Thomas Harlander is the Managing Director of the newly opened ultra luxury Rosewood Bangkok. Having managed numerous luxury properties around the world in cities including Washington DC, Cologne, London, Los Angeles,Buenos Aires, Tokyo and Seoul, Harlander brings his many years of luxury experience to his latest post at the newly opened Rosewood Bangkok. Prior to joining Rosewood, his career had largely been spent with Hyatt hotels, primarily with the Park Hyatt brand where he held senior food and beverage, and general management roles.
Thomas Harlander is a passionate, hands-on hotelier who spends most of his day making sure everything in his property is up to Rosewood standards.
What’s the most challenging aspect of running your hotel?
The most challenging aspect of running an ultra-luxury hotel in Bangkok is to always be available to be there meeting our guests. This is something that may sound so easy to do, but it is actually a lot of work, as we need to ensure that we are delivering a personalized experience for our guests each trip.
That means that most of my days are not spent behind a computer crunching numbers, rather I'm out there on the front line each day.
What makes your hotel unique?
I truly believe that at Rosewood hotels, there is no individual formula or playbook that we are made to follow that makes Rosewood hotels unique. Rather, with our Sense of Place philosophy, we ensure that we truly embrace the Thai culture, as we are in Thailand. Rosewood Bangkok goes even deeper that many other hotels to support the local community, artists, artisans and producers. One other thing that I picked up during my time in Japan, is the Japanese philosophy of omotenashi, which literally translates as wholeheartedly looking after guests. I want to deliver service so intuitive to my guests, that they receive things that perhaps they didn't even realise that they didn't want or need, yet when they do receive it, they truly appreciate it.
What does 'luxury' mean to you? What kinds of things can the 'Rosewood' brand offer that other luxury brands don't?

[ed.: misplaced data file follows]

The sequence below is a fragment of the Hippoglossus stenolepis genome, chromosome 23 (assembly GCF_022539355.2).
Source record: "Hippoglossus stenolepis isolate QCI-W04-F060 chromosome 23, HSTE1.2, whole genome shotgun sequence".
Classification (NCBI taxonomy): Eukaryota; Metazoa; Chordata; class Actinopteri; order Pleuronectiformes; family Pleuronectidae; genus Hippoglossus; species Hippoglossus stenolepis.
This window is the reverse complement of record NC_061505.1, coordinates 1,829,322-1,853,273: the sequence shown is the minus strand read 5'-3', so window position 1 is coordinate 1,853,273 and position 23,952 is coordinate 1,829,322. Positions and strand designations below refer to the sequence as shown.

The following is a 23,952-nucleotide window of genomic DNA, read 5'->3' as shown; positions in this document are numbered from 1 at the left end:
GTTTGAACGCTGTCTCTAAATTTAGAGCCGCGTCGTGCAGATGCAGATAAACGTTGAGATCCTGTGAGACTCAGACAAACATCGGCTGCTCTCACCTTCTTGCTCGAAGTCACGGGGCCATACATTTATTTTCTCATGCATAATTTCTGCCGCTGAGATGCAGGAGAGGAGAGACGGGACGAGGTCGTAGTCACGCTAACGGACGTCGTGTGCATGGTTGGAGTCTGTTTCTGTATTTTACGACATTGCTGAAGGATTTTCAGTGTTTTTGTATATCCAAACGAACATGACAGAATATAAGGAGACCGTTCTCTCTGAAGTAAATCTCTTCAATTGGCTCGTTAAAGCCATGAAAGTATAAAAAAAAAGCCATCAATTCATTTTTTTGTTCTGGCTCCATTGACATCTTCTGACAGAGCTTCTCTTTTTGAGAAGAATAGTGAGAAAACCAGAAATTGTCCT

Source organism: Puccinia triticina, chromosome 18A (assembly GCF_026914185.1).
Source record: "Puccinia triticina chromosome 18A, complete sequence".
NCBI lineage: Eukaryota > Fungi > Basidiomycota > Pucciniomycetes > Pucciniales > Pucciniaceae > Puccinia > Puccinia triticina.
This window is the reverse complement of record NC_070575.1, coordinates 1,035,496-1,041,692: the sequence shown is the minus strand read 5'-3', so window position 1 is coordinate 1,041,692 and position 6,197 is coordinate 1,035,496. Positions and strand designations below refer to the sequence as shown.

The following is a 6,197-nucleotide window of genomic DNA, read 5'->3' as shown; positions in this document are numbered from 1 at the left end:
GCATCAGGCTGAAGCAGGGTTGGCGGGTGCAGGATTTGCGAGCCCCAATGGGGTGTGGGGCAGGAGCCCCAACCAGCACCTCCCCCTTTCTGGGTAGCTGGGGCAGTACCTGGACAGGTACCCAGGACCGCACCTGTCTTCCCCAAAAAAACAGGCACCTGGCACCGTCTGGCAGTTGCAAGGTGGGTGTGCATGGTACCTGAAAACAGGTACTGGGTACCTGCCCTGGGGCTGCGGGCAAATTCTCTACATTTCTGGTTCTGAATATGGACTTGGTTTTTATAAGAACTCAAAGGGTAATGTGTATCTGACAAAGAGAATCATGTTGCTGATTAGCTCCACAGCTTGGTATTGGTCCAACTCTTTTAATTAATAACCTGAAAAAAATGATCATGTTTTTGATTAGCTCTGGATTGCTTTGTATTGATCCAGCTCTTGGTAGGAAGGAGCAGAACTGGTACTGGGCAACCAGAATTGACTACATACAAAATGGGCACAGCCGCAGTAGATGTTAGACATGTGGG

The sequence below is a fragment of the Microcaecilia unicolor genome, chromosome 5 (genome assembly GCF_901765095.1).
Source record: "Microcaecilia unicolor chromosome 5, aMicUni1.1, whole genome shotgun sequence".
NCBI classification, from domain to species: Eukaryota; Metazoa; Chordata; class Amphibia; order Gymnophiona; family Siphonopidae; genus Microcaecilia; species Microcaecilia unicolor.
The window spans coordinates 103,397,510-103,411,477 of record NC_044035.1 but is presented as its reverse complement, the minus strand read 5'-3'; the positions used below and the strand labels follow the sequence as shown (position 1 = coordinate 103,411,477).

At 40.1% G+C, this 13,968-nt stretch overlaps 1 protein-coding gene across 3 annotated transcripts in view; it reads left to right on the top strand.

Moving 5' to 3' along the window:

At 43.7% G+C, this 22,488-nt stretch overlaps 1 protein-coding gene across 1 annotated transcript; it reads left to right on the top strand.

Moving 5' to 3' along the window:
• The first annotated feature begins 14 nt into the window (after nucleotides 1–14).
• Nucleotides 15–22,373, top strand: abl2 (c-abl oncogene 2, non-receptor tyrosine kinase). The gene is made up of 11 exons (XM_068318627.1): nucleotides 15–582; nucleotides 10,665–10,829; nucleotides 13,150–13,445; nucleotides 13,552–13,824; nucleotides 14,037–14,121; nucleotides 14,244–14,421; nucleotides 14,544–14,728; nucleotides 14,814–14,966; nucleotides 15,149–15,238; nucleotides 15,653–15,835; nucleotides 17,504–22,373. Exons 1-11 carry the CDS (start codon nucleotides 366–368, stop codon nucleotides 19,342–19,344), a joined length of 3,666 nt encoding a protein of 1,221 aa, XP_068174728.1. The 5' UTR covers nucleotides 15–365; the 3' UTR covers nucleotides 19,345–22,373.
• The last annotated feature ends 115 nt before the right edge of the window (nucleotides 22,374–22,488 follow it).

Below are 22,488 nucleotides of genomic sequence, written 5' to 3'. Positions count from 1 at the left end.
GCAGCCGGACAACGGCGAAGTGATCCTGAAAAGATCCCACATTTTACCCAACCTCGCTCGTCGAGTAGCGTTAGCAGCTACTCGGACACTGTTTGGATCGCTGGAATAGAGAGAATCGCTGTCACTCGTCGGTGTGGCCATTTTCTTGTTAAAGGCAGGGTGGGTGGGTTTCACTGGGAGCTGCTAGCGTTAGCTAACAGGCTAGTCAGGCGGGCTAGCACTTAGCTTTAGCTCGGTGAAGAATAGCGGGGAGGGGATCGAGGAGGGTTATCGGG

Luxury for me is not about having the most expensive chandelier or the most lavish decorations.Rather, it is about the experience and the journey. It’s about bespoke experiences for guests that money cannot buy - that is Rosewood Bangkok’s main mission. Luxury to me is spending time with, and taking care of your guests. We need to treat them as though we were hosting them at our own home instead of a cold hotel. Getting the right hardware is easy, but without the right software, the hardware will not mean anything. At Rosewood Bangkok, we are truly lucky to have the opportunity to handpick our talented associates, and then allow them to embrace their individuality and provide a space where they can truly be themselves.
From my experience, 'people' are the highlight of your property, and the way your team makes me and other guests feel is what keeps us going back. How do you train your associates?
A lot of people learn and grow as a reflection of how you treat them. For me it all starts with the culture and how we truly care about our associates well-being. It’s about care, empathy and intuition. We are truly lucky that we have such an amazing team in place. It means that we have a much easier job in projecting Rosewood Bangkok’s world renowned service with a particularly warm and gracious Thai flavour. Also, running an ultra-luxury hotel, I would never put my associates in a box and treat them as a machine where they are told what they must do or say. I am also extremely lucky that part of the DNA for Thai culture, is that the Thai people truly enjoy taking care of people. At Rosewood Bangkok, we go beyond the normal wai (bowing with the hands together in front of the heart) - My team delivers service that is comes from their soul.
Many people want to be in the 'Luxury' segment - What are the myths about luxury hotels that people might not be aware of? What should people know about 'luxury'?
Once again it's all about emphasizing 'the journey' and 'the experience'. Nowadays it has never been more important. In a fast-paced digital era like today where most people are looking for shortcuts and an easy ways out, in the luxury industry, if you wake up and start the day thinking you are the best, that will be the day that you fail. Every day is a blank canvas, and you are only as good as what you do 'today'.
What's your advice for hoteliers or those who want to work in luxury hotels?
Don’t take yourself too seriously and never stop learning.